Looking at the reaction to X-Men: Destiny online, it seems like a lot of people aren't discussing the game so much as they're talking about the wasted potential it represents.
Destiny is a game developed by Silicon Knights that, eleven years later, still isn't a sequel to Eternal Darkness. It's a morality-focused action-RPG that, due to being about five hours long, doesn't really have the time or inclination to really dig into what your choice means. It's a Marvel Universe game that's meant to let you create your own superhero or supervillain, but first shoehorns you into the role of one of three brand-new mutants in a vaguely-recognizable version of the comics' setting, then proceeds to take your suspension of disbelief and choke it by the neck 'til it dies. It's a beat-'em-up that, at its core, is barely more advanced than the light-light-heavy combo brawlers of the PlayStation era, and which waits way too long to give you any powers that make combat more interesting; it also introduces all its enemies very early on and basically puts you through a long series of arenas for the entirety of the game.
Just about anybody who A) plays Destiny and B) reads a website devoted to video game reviews will spend about half their game time working on a design document that creates a much more satisfying game than the one we actually got. The plot is barely coherent, the gameplay would not have been out of place in 1998, the graphics are phoned in, and the characters you play as are cardboard cut-outs. Absolutely everything about it is barely passable to the point of achieving near-perfect neutrality.
You pick a character in the crowd at a rally in San Francisco, where the X-Men have shown up to promote the ideals of peaceful coexistence between humans and mutants (children of the atom, strange and powerful new abilities, hated and feared, etc.). You're either a brainless jock, a self-loathing human supremacist who abruptly gets mutant powers, or a Japanese immigrant from a mutant family who's trying to get Cyclops's attention. When things begin to blow up approximately fifteen seconds later, because any area that the X-Men enter starts blowing up eventually, you get to pick one of three power-sets and use it to pummel the holy bejesus out of pretty much everyone in the city.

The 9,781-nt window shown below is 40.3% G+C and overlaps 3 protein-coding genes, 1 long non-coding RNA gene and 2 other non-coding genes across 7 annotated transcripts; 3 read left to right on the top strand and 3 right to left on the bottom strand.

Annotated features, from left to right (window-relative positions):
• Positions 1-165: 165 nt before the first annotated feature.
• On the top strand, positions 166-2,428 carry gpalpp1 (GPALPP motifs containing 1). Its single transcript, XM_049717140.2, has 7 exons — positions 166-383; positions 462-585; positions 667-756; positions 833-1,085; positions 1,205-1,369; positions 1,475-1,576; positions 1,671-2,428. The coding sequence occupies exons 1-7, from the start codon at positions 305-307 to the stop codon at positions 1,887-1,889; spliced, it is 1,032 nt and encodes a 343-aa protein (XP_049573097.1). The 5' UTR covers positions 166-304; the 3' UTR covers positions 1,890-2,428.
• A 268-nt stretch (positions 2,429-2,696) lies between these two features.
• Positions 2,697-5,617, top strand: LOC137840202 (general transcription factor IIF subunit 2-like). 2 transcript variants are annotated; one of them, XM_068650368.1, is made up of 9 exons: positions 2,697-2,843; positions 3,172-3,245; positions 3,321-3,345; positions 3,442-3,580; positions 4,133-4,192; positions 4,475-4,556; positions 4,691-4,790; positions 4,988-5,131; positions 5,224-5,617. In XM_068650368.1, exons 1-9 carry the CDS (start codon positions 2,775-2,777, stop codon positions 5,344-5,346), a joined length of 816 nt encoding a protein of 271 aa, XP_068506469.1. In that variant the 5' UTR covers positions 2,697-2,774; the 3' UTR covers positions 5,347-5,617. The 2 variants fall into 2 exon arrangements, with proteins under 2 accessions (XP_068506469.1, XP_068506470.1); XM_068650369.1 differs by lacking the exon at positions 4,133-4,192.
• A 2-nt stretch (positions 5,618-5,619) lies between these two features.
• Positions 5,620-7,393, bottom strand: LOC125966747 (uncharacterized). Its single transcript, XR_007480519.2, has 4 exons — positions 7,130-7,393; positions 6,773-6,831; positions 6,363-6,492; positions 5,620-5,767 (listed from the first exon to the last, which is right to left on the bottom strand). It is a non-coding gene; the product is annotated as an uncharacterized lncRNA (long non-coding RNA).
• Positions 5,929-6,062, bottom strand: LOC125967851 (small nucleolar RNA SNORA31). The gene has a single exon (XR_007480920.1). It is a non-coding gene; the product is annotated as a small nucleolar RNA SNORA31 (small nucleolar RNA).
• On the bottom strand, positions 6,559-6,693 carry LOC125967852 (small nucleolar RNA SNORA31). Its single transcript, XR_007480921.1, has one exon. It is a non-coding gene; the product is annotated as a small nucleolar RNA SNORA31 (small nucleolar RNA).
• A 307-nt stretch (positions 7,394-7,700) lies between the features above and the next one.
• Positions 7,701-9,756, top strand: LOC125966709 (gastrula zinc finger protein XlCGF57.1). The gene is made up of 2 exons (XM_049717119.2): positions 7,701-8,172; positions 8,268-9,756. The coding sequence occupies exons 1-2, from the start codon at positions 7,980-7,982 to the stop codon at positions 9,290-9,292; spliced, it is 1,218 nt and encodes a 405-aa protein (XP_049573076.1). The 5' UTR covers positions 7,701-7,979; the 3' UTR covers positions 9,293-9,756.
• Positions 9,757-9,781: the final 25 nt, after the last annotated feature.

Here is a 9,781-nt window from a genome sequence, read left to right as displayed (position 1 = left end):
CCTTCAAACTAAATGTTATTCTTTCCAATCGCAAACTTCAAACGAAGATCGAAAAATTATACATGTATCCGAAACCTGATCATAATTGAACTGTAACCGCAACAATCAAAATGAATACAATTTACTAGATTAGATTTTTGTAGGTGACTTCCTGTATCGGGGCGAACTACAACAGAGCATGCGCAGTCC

Most licensed superhero games follow a similar path to X-Men: Destiny. Over the course of a single day, the hero gets to fight a who's-who of his franchise's villains, who have all teamed up against him for increasingly contrived reasons, many of whom have been redesigned to look either cooler (if they're male) or wear less clothing (if they're female). Destiny lets you fight Wolverine, Magneto, Juggernaut, Gambit, a full-sized Sentinel, the relatively-obscure villain John Sublime, Bastion, and approximately thirty-six thousand well-armed human supremacists over the course of the day after your character discovers his or her powers, which stretches suspension of disbelief in a way that Arkham Asylum never really thought to do. If there's a sequel, and this is Activision, and this game has the X-Men name on it, I fully expect to play through six hours of gameplay before the character leaves the womb.
I'm resorting to sarcasm because this game has remarkably little that can be said about it. You beat up thugs with very simple combos, until you reach the end of the game and you suddenly have powers that enable you to beat the crap out of dozens of them at once. There's a ton of continuity porn (although it's clearly an alternate universe, since Professor X is dead the moment the game starts, a major character dies about two-thirds of the way through, and a few characters in the game are either dead in the comics at the moment or incredibly minor), an all-star cast of voice actors, remarkably little variation in enemy types or gameplay (although there's kind of a fun shout-out to the old 2600 Spider-Man cart during the second-to-last boss fight), and the dialogue is occasionally good owing to a script by X-Men writer Mike Carey. It is just as occasionally irritating, as the characters earnestly tell each other things you already know, one of the playable characters drops Japanese phrases into her sentences for no reason other than that you might somehow forget she's Japanese, and everyone falls all over themselves to give you a messiah complex. Seriously, Destiny occasionally comes off like one of those stories on fanfiction.net where the author introduces a new mutant to the team who's more powerful, popular, handsome, and awesome than all of the established X-Men put together. It's downright embarrassing.
Destiny is short and features a ton of unskippable cutscenes. The general idea seems to have been that you could play through it up to six times, giving each of the characters a different power and checking out their various plotlines, while siding alternately with either Magneto's Brotherhood of Evil Mutants or the X-Men. It's not a bad idea, but somewhere between the drawing board and the ship date something went horribly wrong, and X-Men: Destiny became the video game equivalent of a big tub of artificial vanilla ice cream. There's no reason to play it, but it is not actively bad the way that some games are. It simply exists to kill time, and to make you think of the six thousand ways it could be better.